When news broke Tuesday that Justin Faulk wasn’t on the ice for the Carolina Hurricanes’ morning scrimmage, questions immediately rose about his absence. When asked later that day, head coach Rod Brind’Amour said Faulk was healthy, but that he was told to keep him off the ice. Any hope we would see a week – or even a day – without Faulk trade rumors were quickly put to rest and the speculation circus began once again.
Several hours later, as many predicted, the longtime Hurricanes defenseman was traded. But the return itself was anything but predictable. In exchange for Faulk and a fifth-round pick, the Hurricanes acquired defenseman Joel Edmundson, forward prospect Dominik Bokk and a seventh-round pick from the St. Louis Blues.
The trade came as a surprise to many, as it had been previously reported that Carolina was on the hunt for a scoring forward, and players like the Anaheim Ducks’ Ondrej Kase and Winnipeg Jets’ Nikolaj Ehlers were among the top candidates. But the Hurricanes settled on another young European talent (Bokk), a roster defenseman (Edmundson) and freed up some cap space in the process.
Following the trade, Faulk signed a seven-year, $45.5-million contract with St. Louis with an average annual value (AAV) of $6.5 million. That’s a huge contract Carolina wasn’t able or willing to pay, but it also handcuffs the Blues, as they have players like Alex Pietrangelo, Brayden Schenn, and Vince Dunn up for new contracts next year.
The only summer news story drawn out longer than the Faulk saga was the Mitch Marner signing, but today, we can be thankful both of those are over. Now only eight days from opening night, it’s time to focus on the future for Carolina, both on the upcoming season and beyond.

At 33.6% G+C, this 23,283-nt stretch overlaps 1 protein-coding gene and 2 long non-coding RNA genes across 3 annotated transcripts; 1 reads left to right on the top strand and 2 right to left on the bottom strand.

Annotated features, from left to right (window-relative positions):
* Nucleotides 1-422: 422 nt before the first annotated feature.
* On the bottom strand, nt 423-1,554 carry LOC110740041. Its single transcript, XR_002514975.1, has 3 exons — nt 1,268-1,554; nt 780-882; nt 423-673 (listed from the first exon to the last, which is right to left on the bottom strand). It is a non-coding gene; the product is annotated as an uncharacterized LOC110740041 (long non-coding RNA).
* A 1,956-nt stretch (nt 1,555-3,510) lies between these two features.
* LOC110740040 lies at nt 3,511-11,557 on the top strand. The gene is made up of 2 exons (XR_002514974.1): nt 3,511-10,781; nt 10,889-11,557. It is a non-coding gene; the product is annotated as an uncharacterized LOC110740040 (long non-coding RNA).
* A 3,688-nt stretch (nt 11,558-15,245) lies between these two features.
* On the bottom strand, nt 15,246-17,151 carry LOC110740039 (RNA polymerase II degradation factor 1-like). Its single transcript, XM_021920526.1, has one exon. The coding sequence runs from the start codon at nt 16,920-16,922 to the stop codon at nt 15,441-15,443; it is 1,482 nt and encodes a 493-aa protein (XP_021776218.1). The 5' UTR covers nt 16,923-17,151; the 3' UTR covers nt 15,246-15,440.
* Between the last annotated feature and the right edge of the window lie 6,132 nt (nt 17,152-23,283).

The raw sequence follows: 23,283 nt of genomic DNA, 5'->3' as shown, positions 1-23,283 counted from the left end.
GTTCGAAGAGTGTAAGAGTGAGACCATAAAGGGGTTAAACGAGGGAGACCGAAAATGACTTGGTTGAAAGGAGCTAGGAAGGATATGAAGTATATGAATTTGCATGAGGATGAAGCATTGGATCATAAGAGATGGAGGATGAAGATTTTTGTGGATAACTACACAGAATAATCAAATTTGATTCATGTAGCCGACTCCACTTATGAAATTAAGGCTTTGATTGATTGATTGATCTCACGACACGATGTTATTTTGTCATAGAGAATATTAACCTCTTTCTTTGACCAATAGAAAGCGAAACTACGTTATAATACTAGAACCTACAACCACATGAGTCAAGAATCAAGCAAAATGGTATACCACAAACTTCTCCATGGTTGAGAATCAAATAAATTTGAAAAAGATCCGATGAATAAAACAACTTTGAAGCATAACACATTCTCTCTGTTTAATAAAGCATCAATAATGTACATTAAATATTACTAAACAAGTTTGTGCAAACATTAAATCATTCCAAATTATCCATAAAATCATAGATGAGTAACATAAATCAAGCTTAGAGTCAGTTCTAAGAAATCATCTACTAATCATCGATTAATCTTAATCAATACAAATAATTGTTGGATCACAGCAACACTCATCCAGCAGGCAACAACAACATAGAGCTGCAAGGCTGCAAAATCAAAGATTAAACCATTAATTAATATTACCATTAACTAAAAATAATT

Is the Return for Faulk Good Enough?
After the controversial Jeff Skinner trade last summer, general manager Don Waddell needed to strike gold this time and get good value back for Faulk. As opposed to the Skinner trade, it looks like he nailed it.
Bokk was a first-round pick (25th overall) of the Blues in 2018, and the main piece of the trade for Carolina. It was also the same draft in which the Hurricanes selected Andrei Svechnikov at No. 2. Bokk is a right-handed shooting winger who scored 8 goals and 15 assists in 47 games with Vaxjo HC of the SHL last season. The 6-foot-1, 180-pound German is labeled as an agile skater with a superb stickhandling ability. He uses his quick hands to navigate tight spaces and controls play with his strong edgework. Though his defensive game still needs improvement, he has a high skill ceiling – he even draws play-style comparisons to Ehlers.
Bokk is only 19 years old and hasn’t had a lick of NHL action yet, but he’s projected to become a top-six or top-nine winger. A former top prospect of the Blues, Bokk brings much-needed utility to Carolina’s forward group in the form of a right-handed shot, which the Hurricanes miraculously lack. Unfortunately, he’s still at least a year or two away from being ready to begin his NHL career.
The other piece of the deal is Edmundson, a four-year veteran of the Blues who plays a rough and tough defensive game. The 26-year-old stands at 6-foot-4, 215 pounds and brings yet another big presence to Carolina’s blue line, which already includes giants like Dougie Hamilton (6-foot-6, 229 pounds), Jaccob Slavin (6-foot-3, 207 pounds), and Brett Pesce (6-foot-3, 206 pounds). Hamilton and Jake Gardiner will be able to pick up the slack offensively, so the addition of Edmundson makes the Hurricanes much more difficult to play against.